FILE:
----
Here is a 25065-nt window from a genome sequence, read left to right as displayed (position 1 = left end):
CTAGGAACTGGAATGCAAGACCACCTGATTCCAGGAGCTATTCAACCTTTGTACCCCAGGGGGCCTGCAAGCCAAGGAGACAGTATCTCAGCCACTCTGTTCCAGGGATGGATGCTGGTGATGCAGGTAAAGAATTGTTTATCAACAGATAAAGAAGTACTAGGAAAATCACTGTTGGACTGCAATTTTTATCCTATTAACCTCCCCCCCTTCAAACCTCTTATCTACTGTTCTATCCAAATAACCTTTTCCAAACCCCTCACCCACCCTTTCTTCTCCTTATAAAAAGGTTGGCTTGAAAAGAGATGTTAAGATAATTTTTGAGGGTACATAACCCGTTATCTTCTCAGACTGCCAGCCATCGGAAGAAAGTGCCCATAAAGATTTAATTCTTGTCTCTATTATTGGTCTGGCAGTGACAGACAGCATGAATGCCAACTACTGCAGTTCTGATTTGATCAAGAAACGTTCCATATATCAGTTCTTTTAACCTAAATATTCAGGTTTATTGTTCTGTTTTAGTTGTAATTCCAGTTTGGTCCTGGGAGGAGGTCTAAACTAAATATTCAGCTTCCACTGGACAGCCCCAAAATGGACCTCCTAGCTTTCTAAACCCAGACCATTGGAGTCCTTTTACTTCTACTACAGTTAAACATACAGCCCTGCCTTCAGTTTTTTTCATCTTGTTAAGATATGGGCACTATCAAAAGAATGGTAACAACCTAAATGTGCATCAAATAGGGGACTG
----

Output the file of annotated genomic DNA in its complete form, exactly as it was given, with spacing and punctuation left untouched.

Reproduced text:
Here is a 25065-nt window from a genome sequence, read left to right as displayed (position 1 = left end):
CTAGGAACTGGAATGCAAGACCACCTGATTCCAGGAGCTATTCAACCTTTGTACCCCAGGGGGCCTGCAAGCCAAGGAGACAGTATCTCAGCCACTCTGTTCCAGGGATGGATGCTGGTGATGCAGGTAAAGAATTGTTTATCAACAGATAAAGAAGTACTAGGAAAATCACTGTTGGACTGCAATTTTTATCCTATTAACCTCCCCCCCTTCAAACCTCTTATCTACTGTTCTATCCAAATAACCTTTTCCAAACCCCTCACCCACCCTTTCTTCTCCTTATAAAAAGGTTGGCTTGAAAAGAGATGTTAAGATAATTTTTGAGGGTACATAACCCGTTATCTTCTCAGACTGCCAGCCATCGGAAGAAAGTGCCCATAAAGATTTAATTCTTGTCTCTATTATTGGTCTGGCAGTGACAGACAGCATGAATGCCAACTACTGCAGTTCTGATTTGATCAAGAAACGTTCCATATATCAGTTCTTTTAACCTAAATATTCAGGTTTATTGTTCTGTTTTAGTTGTAATTCCAGTTTGGTCCTGGGAGGAGGTCTAAACTAAATATTCAGCTTCCACTGGACAGCCCCAAAATGGACCTCCTAGCTTTCTAAACCCAGACCATTGGAGTCCTTTTACTTCTACTACAGTTAAACATACAGCCCTGCCTTCAGTTTTTTTCATCTTGTTAAGATATGGGCACTATCAAAAGAATGGTAACAACCTAAATGTGCATCAAATAGGGGACTG